Penal reformers have commended the Irish Prison Service for its “significant success” in keeping the prison population largely safe from Covid-19.
But the Irish Penal Reform Trust said the measures taken by the IPS, including a reduction in prisoner numbers, are now at risk as the courts begin to “clear a backlog of cases”.
In its(PIPS) report, the IPRT flagged concerns at the unknown mental health impact of Covid-19 restrictions on prisoners and expressed its alarm at the welfare of inmates who have severe psychiatric illnesses.
“Compared with neighbouring jurisdictions, the Irish Prison Service did exceptionally well in keeping Covid-19 out of Ireland’s prisons,” said the report.
It commended the IPS on its “significant success” in keeping the prison population largely safe from Covid-19, notwithstanding a small number of confirmed cases among prisoners and among staff.
IPRT executive director Fíona Ní Chinnéide said: “At the outset of the pandemic, there were more than 4,200 prisoners in custody in Ireland. However, within one month of the pandemic being declared, the Irish Prison Service and the Department of Justice took action to reduce the prison population by 10% to 3,807.
She also praised the introduction of video-calls and in-cell phone provision.
But she warned: “These positive developments are already at risk of reversal as an oversubscribed courts system prepares to clear a backlog of cases. Furthermore, in recent years, the number of those held ‘on remand’ in our prisons is rising at a concerning level.”
Of the almost 9,000 committals to prison in 2019, more than a third (nearly 3,700) were on remand awaiting trial.
In terms of the average daily population, remand figures have grown annually, from 584 in 2017, to 677 in 2018 and to 707 in 2019.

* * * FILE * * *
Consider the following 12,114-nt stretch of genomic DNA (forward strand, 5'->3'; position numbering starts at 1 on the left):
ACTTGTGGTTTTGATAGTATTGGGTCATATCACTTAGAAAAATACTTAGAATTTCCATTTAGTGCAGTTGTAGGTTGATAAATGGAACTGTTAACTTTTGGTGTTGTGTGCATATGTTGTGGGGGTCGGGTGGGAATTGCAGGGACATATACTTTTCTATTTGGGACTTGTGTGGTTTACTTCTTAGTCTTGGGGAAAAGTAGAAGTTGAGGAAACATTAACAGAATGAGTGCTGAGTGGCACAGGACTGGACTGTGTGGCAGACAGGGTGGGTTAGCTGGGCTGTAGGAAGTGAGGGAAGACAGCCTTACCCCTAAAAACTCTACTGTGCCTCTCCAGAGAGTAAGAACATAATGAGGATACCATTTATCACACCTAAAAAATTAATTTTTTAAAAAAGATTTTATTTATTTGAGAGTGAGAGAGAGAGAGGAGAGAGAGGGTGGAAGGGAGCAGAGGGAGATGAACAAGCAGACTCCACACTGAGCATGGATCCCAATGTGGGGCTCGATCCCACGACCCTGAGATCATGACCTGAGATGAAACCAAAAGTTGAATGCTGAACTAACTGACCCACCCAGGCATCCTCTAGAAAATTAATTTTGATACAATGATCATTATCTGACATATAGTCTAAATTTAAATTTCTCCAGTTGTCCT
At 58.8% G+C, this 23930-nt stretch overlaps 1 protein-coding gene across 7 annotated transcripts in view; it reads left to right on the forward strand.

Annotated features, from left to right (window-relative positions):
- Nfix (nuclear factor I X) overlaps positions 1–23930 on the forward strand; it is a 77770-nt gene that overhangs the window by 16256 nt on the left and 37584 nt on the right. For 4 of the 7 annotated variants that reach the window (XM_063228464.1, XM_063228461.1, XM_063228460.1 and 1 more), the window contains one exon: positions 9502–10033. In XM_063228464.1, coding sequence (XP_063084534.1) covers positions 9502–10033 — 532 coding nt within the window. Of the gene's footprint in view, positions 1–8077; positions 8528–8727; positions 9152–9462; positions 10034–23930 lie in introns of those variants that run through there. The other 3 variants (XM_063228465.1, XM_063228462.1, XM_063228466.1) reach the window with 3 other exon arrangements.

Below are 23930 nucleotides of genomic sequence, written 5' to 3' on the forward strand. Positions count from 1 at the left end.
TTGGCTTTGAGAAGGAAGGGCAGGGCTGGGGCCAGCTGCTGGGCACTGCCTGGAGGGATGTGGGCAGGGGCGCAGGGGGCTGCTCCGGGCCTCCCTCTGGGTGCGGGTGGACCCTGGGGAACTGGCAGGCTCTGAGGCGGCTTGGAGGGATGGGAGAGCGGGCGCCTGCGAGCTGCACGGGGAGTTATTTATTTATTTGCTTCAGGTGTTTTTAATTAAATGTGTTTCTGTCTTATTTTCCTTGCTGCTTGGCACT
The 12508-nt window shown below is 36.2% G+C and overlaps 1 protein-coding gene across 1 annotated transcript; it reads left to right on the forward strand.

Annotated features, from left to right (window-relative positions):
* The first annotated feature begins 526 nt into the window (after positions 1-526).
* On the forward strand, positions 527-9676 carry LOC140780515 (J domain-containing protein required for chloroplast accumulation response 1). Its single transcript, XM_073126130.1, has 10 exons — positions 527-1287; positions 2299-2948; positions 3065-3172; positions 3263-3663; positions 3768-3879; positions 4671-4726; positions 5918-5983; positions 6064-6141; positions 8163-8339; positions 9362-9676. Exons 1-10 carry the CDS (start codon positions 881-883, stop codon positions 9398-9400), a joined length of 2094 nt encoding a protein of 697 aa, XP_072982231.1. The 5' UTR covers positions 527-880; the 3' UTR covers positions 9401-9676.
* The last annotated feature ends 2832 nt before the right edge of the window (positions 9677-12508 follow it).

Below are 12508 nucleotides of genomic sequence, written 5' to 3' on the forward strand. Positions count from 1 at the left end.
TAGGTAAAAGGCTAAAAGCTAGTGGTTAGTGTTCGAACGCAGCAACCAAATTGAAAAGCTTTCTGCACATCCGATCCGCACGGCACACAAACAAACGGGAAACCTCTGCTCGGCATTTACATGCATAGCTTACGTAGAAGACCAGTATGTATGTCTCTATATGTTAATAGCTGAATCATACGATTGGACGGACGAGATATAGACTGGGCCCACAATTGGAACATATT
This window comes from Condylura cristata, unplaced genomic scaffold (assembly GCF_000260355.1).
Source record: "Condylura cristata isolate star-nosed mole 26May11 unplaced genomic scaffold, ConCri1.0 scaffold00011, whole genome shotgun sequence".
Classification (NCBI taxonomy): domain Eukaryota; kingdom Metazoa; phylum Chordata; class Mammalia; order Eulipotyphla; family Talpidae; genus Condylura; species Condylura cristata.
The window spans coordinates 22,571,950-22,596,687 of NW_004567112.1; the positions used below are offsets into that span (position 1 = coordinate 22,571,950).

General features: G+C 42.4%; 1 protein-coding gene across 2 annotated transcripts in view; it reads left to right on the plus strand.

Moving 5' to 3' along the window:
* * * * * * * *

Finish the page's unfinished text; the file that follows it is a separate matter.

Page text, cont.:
The figures are more stark among female prisoners, tripling from 43 in 2013 to 125 in 2019.
In relation to mental health, the report said between 2015 and 2019 the Prison In-Reach and Court Liaison Service diverted 47 prisoners to the Central Mental Hospital (CMH) and 191 to general psychiatric hospitals.
The report said the CMH currently has two secure forensic beds per 100,000, compared to 10 per 100,000 in other European states.
It said the development of intensive care rehabilitation units (ICRUs) has been deemed as urgent.
“Provision of four ICRUs was an unfulfilled recommendation in the previous national mental health policy, A Vision for Change,” it said.
The new national mental health policy says an ICRU will be built, which will have dual registration as an approved centre under the Mental Health Act and the Criminal Law Insanity Act.
“This will accept persons found not guilty by reason of insanity who do not require the level of care provided in the Central Mental Hospital,” it said. "However, the development of three other ICRUs is not contained in current capital plans.”
Last year the Mental Health Commission criticised an “almost total absence” of community supports such as crisis houses, intensive care high-support units, rehabilitation high support units and specialist rehabilitation units in each mental health area.
Ms Ní Chinnéide said: “One of the biggest failures of the State in terms of caring for the most vulnerable is the continued practice of incarcerating people with severe mental illness in prison because of a lack of access to community hospitals or space in the Central Mental Hospital. In any given month through 2020, there were anything from 21-33 very unwell people incarcerated.
“If we are to learn anything from Ireland’s history of inappropriate institutionalisation of our citizens, incarceration as an alternative to healthcare must end. The solution is one that requires leadership at all levels in the State, but operationally, the Department of Health must work hand-in-hand with the Department of Justice to end this practice.”
IPRT welcomed the additional resourcing of the Office of the Inspector of Prisons in 2020, which, it said, has not been in a position to publish a prison inspection report since 2017.